"Leopoldo" was Bernardo de Torres, who testified before the HSCA with immunity granted to him by the C.I.A., so that he was not questioned about the period of time leading up to the Kennedy assassination, as the C.I.A. instructed the Committee on what it could and could not ask this witness. Both the Warren Commission and the HSCA buried the anti-Castro theme, and never explored what Bobby might have known. It might be that the assassination of President Kennedy could have been prevented, just as the apprehension of the people uncovered by the Able Danger team, aided by the F.B.I., had it been granted the opportunity, might have altered the course of the 9/11 tragedy.

That Robert F. Kennedy not only knew about Lee Harvey Oswald, but also viewed him as a danger, is alone shocking. That Bobby put Oswald in New Orleans under surveillance, only to conclude that Oswald posed no threat because he was "just" involved in assassination plots against Fidel Castro, is a chilling precedent for the disasters we may continue to expect from a freewheeling approach to public accountability by government commissions that appear to be willing to keep the citizenry ignorant, and hence vulnerable to attack.

(7) Gerry P. Hemming, Education Forum (11th November, 2005)

De Torres set up a lot of hits, and the problem was that they mostly favored Fidel's people. He approached me to take out Torriente for $25K, but I said that domestic work on noncombatants wasn't my line - and moreover, I questioned exactly what was, and who had, the beef against this guy?

He did NOT call Sylvia ever, and Angelo never hinted at same. Mellen alleges that the call was made behind Murgado's back. Who is the source. Not one of the compartmented guys & gals on the Odio matter have ever talked to anybody, save their "cutouts" to RFK's teams. These folks refused to discuss these matters with anybody else but me (and on a limited basis). They didn't even want to speak with others they knew or suspected to be amongst the compartmented elements. And they dogmatically and absolutely refused to talk to talk to any reporter, writer - even if the party was from the CIA/I.G.s office, and especially not with any CIA elements!!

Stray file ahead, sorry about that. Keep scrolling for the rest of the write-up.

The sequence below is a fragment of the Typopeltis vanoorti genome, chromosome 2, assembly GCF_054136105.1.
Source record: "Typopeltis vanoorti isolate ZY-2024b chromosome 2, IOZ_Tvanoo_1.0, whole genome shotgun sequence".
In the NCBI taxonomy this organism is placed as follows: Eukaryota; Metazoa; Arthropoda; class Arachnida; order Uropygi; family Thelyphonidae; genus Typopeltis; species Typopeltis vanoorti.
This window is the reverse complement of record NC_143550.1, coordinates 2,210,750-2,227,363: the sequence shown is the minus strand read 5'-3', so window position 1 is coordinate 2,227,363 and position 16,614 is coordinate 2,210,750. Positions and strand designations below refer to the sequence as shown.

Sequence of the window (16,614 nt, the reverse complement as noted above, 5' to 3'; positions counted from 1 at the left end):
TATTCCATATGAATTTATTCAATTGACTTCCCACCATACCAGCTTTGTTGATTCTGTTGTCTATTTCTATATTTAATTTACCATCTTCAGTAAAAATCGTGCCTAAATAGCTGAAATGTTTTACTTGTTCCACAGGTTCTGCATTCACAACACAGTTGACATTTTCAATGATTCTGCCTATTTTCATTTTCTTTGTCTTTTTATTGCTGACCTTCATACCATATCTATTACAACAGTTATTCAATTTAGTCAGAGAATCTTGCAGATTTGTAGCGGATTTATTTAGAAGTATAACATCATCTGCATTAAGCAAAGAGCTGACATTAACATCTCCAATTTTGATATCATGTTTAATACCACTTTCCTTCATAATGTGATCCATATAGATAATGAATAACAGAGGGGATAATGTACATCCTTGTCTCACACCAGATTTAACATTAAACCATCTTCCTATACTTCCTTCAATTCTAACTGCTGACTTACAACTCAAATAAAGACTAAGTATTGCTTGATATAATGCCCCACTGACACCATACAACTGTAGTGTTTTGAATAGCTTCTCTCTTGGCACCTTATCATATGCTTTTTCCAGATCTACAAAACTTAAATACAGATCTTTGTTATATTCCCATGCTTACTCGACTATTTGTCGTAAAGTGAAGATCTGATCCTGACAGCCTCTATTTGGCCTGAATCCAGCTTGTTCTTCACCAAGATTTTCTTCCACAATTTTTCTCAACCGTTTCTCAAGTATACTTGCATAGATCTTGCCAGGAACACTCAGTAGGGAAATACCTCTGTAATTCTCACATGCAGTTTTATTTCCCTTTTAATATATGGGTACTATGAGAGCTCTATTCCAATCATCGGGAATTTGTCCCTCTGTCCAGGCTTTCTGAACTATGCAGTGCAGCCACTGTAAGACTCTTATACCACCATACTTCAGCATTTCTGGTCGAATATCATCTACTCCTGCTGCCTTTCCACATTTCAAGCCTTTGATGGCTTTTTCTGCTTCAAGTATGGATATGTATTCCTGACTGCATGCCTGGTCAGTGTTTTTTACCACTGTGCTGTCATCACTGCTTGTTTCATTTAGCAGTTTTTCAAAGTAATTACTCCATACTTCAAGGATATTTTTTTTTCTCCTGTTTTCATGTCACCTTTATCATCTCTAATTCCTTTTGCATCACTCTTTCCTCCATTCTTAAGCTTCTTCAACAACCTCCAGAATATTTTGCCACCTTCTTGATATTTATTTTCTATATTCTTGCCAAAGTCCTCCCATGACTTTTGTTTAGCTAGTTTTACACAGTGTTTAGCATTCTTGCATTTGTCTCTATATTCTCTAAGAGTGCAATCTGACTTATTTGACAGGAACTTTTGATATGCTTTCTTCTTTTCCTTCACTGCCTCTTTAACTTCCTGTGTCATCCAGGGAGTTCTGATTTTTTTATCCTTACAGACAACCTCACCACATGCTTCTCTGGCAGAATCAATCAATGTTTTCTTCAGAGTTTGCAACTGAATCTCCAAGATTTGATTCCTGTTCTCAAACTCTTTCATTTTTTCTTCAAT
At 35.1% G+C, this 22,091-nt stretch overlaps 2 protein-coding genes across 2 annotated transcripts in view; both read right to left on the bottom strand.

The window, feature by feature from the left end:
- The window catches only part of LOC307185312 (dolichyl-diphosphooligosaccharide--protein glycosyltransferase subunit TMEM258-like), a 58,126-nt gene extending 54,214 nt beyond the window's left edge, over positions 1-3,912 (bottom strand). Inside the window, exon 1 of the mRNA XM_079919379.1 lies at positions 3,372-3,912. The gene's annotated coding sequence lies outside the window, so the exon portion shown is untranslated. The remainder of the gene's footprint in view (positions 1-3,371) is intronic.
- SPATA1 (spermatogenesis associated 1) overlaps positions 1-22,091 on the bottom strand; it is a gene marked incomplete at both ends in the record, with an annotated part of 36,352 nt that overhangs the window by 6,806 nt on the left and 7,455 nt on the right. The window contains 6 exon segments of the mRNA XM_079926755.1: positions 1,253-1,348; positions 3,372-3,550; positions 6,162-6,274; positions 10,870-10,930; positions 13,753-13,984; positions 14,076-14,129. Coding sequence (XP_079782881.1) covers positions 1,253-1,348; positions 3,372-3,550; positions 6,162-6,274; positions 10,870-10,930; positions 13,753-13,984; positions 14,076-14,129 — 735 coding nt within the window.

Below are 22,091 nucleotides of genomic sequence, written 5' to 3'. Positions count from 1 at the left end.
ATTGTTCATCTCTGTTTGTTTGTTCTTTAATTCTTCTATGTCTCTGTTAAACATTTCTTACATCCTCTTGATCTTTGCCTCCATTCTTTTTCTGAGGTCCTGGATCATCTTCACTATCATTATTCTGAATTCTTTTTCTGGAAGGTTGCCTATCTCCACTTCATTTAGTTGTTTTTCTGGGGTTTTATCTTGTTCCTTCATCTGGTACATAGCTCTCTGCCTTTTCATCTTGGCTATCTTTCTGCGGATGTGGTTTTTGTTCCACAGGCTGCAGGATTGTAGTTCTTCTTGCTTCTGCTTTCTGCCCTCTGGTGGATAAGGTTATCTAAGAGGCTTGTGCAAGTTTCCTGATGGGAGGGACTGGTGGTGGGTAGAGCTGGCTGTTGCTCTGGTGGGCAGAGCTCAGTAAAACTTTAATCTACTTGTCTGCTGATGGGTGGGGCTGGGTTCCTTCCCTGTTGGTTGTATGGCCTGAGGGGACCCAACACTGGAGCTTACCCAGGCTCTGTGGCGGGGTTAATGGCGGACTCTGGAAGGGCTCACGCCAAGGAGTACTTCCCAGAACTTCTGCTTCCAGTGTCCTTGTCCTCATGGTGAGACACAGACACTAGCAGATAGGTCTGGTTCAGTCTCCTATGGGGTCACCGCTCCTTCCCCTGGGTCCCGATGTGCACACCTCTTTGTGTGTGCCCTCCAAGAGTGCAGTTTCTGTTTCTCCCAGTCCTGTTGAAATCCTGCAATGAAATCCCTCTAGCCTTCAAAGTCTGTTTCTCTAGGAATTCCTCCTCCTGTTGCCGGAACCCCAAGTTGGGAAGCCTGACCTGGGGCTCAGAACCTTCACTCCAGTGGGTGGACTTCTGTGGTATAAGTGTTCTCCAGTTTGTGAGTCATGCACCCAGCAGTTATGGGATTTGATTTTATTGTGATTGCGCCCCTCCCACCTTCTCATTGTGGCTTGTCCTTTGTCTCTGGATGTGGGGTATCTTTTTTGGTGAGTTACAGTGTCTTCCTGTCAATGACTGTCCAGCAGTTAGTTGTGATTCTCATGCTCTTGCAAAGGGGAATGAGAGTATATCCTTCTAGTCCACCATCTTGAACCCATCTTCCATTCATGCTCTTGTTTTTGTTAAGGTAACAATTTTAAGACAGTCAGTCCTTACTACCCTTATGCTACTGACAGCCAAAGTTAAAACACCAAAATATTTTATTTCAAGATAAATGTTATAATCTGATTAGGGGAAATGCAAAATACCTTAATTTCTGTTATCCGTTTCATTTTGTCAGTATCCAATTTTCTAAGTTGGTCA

So where does this "Bernie called back to Sylvia" really come from?

The inside scoop of Sylvia, et al. and especially any relationship with a young priest - can't be clearly answered, not by her or the others. And moreover, she wouldn't be interested in finding out either. Even when people believe that they are participating in something patriotic and noble - when the final results are kept secret, most non-operators feel used - and/or betrayed. They have a hard time grasping that it is safer for all concerned - NOT to know intricate details. However, they sure as hell feel that it is not normal when when the "Mushroom" syndrome arrives.